The West Indies cricket team have arrived in England ahead of the eagerly anticipated Test series with the host country in July.
Three West Indian players, batsmen Shimron Hetmyer and Darren Bravo and all-rounder Keemo Paul, have all taken the decision not to travel to the UK because of coronavirus fears.
With England having already travelled home in the early stages of their tour of Sri Lanka in March due to the same fears and with county cricket not due to start until August, is it the right time for this Test series to be going ahead? For me, it’s an unequivocal yes.
Although it’s incredibly important for cricket lovers to be getting their fix of cricket to keep them sane, the key decision would have been in regards to the mental health of players. As a big fan of both Kent and England cricket teams, I have watched a lot of videos, listened to a lot of podcasts and seen a lot of social media posts on how cricketers are coping during the lockdown.
For people that only know the cricketing world, this time may have been even more bizarre and challenging than it has for many of the rest of us.
It’s been interesting to hear how many players are chomping at the bit to get going again, especially players in the infancy of their career.
Take Kent and England batsmen Zak Crawley for example. He found himself shoved into the spotlight during England’s tour of South Africa earlier this year when an injury to established opener Rory Burns gave him the opportunity to receive his England cap and start his international career.
Crawley started well, if not spectacularly, and had the Sri Lanka tour as an opportunity to nail down his place in the team, potentially in place of his Kent teammate Joe Denly.
However, with this unheralded break, he will be left wondering whether his progress has been hampered and if he will get back into the side, with a returning Burns waiting in the wings. That’s a lot for a 22-year-old with just four caps to fathom.
However, now that the ECB has allowed a select group of 55 players to train ahead of this summer’s cricket, Crawley and the rest of the training squad, can get their head down in the nets, do what they do best and push that mental side of the game aside.
At the other end of the spectrum, England’s all-time record wicket-taker in Test matches James Anderson has explained that the break could have helped him extend his career.
37-year-old Anderson has been suffering from injuries in the past 12 months but has been quoted as saying "It could just add a year or two at the end of my career. I've really enjoyed being back and as odd as it is just bowling into a net, it's still nice to be back and playing cricket.”
The upcoming Test series will give Anderson that opportunity to show that he’s back to full fitness, where an even longer absence of cricket could have seen him pushed to the side with the squad full of established and up and coming seam bowlers.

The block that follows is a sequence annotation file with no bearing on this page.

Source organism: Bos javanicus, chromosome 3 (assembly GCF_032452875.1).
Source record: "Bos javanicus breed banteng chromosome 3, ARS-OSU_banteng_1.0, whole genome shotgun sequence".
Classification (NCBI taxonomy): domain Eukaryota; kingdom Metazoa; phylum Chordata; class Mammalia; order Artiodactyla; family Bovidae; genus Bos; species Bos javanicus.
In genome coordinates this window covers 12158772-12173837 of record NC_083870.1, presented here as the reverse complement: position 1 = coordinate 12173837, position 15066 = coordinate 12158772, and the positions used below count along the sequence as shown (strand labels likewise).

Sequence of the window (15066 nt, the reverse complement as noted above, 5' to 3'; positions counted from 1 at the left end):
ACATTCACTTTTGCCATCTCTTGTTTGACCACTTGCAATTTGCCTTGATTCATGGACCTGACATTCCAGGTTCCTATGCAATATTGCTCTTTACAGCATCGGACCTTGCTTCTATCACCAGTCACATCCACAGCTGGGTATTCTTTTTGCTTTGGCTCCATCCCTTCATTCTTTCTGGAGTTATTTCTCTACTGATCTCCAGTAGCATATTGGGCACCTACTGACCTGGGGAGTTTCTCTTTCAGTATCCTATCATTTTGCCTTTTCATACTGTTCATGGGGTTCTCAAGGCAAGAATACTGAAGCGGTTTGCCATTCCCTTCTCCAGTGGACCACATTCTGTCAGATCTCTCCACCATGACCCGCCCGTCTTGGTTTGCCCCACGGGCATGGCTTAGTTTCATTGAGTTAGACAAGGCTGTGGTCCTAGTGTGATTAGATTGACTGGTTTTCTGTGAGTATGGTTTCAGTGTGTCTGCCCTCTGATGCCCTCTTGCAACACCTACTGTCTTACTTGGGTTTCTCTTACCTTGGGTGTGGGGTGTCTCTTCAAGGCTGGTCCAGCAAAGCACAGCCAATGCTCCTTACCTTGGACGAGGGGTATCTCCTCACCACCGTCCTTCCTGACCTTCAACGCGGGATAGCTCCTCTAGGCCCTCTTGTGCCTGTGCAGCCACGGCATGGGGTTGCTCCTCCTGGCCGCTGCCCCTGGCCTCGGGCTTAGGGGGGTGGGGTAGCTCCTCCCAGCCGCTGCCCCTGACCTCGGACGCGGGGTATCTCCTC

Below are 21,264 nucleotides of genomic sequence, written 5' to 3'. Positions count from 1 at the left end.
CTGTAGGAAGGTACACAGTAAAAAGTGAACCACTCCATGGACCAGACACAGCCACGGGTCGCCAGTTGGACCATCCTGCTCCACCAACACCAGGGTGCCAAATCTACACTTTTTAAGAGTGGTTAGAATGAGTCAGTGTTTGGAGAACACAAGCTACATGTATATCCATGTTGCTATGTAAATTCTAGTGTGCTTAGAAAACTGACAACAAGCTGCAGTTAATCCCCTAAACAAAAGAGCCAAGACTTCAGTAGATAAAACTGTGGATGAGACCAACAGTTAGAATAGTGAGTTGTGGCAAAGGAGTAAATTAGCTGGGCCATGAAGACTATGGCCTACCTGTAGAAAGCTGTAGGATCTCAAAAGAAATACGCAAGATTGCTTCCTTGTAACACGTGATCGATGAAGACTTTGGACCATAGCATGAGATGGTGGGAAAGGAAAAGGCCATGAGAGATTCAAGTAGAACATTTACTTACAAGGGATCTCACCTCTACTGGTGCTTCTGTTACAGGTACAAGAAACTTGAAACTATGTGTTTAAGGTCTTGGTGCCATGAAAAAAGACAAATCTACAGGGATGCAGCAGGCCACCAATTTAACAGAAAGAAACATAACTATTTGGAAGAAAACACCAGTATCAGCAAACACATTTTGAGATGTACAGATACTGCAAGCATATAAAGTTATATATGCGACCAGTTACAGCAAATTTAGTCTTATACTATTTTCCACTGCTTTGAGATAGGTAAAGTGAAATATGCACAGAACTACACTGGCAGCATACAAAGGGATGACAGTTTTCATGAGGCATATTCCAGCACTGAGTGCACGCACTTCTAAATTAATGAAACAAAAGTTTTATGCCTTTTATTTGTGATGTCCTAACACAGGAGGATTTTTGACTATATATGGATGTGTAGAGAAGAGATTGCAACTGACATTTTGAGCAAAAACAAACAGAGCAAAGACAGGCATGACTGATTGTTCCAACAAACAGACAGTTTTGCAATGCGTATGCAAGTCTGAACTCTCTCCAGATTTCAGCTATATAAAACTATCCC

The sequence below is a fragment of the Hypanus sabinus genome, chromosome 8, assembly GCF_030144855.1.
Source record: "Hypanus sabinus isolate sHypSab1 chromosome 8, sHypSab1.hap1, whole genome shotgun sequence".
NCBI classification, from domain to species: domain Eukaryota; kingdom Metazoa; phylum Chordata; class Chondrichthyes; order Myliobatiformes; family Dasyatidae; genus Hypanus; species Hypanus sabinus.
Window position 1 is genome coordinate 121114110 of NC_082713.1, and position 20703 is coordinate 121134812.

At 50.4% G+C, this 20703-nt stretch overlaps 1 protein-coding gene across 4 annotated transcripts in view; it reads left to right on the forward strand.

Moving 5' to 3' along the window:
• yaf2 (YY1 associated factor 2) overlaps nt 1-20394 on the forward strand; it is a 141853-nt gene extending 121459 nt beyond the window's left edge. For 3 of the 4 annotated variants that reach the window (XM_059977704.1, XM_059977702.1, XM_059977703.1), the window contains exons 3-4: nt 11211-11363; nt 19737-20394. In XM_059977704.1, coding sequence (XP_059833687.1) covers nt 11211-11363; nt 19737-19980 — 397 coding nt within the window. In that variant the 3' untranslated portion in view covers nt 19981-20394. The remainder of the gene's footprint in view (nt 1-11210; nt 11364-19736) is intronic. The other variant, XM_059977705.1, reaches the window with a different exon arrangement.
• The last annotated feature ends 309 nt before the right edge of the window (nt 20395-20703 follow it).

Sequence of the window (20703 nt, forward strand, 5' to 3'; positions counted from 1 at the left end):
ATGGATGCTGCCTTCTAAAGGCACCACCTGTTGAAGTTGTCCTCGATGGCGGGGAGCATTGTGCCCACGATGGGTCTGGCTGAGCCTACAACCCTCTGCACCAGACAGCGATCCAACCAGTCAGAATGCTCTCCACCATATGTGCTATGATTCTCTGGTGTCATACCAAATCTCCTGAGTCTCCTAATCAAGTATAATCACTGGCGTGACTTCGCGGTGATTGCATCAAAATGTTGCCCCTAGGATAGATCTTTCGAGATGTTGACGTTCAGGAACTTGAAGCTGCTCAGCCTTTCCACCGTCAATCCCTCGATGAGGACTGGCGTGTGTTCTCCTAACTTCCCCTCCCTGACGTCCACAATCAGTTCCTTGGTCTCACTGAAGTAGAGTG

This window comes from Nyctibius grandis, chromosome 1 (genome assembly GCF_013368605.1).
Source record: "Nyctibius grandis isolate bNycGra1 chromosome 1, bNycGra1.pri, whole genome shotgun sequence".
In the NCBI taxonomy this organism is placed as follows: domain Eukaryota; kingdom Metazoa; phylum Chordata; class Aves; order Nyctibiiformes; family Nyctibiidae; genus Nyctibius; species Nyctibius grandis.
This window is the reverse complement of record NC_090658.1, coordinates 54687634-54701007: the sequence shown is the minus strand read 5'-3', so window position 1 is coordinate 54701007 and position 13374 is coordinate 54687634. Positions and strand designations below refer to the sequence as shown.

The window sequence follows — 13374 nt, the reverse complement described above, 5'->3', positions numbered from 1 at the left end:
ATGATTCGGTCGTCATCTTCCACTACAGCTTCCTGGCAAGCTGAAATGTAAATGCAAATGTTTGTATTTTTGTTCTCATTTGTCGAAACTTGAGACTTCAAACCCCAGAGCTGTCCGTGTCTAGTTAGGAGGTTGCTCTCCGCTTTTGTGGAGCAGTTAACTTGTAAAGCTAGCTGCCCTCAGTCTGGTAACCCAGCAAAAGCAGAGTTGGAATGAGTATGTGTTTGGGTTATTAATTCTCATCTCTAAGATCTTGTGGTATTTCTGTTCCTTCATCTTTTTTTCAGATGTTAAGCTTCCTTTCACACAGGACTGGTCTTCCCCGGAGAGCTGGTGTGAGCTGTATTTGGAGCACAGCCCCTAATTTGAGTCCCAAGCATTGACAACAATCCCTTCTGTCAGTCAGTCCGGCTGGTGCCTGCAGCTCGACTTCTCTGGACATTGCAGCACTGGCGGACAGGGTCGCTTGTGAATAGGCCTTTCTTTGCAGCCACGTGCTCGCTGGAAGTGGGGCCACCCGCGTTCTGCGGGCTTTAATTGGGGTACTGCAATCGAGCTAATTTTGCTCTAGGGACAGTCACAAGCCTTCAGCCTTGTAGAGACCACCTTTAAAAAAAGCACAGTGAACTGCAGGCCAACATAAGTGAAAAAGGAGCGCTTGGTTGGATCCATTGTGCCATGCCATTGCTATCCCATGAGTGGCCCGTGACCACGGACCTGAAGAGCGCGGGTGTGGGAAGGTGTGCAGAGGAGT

On the negative side, the coronavirus fears must be at the top of the tree.
The West Indies, even with the three dropouts, have travelled with a huge 25 man playing squad, made up of an initial 14 players, with an extra 11 in reserve who will train with the main squad, ready for any injuries or coronavirus issues.
The question has been asked whether it is right that these players, and accompanying staff, should be travelling from the Caribbean, where coronavirus cases are a lot lower than the UK, just for three games of cricket.
One of the main reasons this series is able to go ahead though is due to the secure locations being used. Both Lancashire’s Old Trafford and Hampshire’s Ageas Bowl are bio-secure venues where both sides can stay onsite. This provides both sides with the reassurance that everything is being done to keep them as safe as possible.
Without this possibility, it’s fair to say the West Indies would still be sitting at home in the Caribbean.
Another concern will be injuries. Training and playing games of cricket, especially over a five day Test match could not be further apart on the scale of similarity, and it will be interesting to see how the bodies of players hold up to the intensity of Test matches.
I would put myself on the line to say that we may not see the same XI play for either side in any of the matches, as both sides will keep their teams fresh, especially in the bowling department.
This could be seen as diluting the cricket on show, as the best players may not be on show in every game. However, I would cite the inclusion of Marnus Labauschagne during the 2019 Ashes series.
The batsman with just a handful of caps was drafted into the team as a concussion replacement for Steve Smith, in a series, he would have thought he would have been a glorified drinks provider.
With impressive, gritty performances followed up by a stellar Australian summer, Labauschagne is now a permanent fixture for his international side and regarded as one of the finest middle-order batsmen in the world.
Who knows what player could throw themselves into the mix during this most interesting of cricketing summers?
Jason Holder summed the upcoming series perfectly, saying "This is a huge step forward in cricket and in sports in general. A lot has gone into the preparations for what will be a new phase in the game."
Cricket had to dive into this new era and I, for one, cannot wait to see how it develops.
This article was written exclusively for golear.co.uk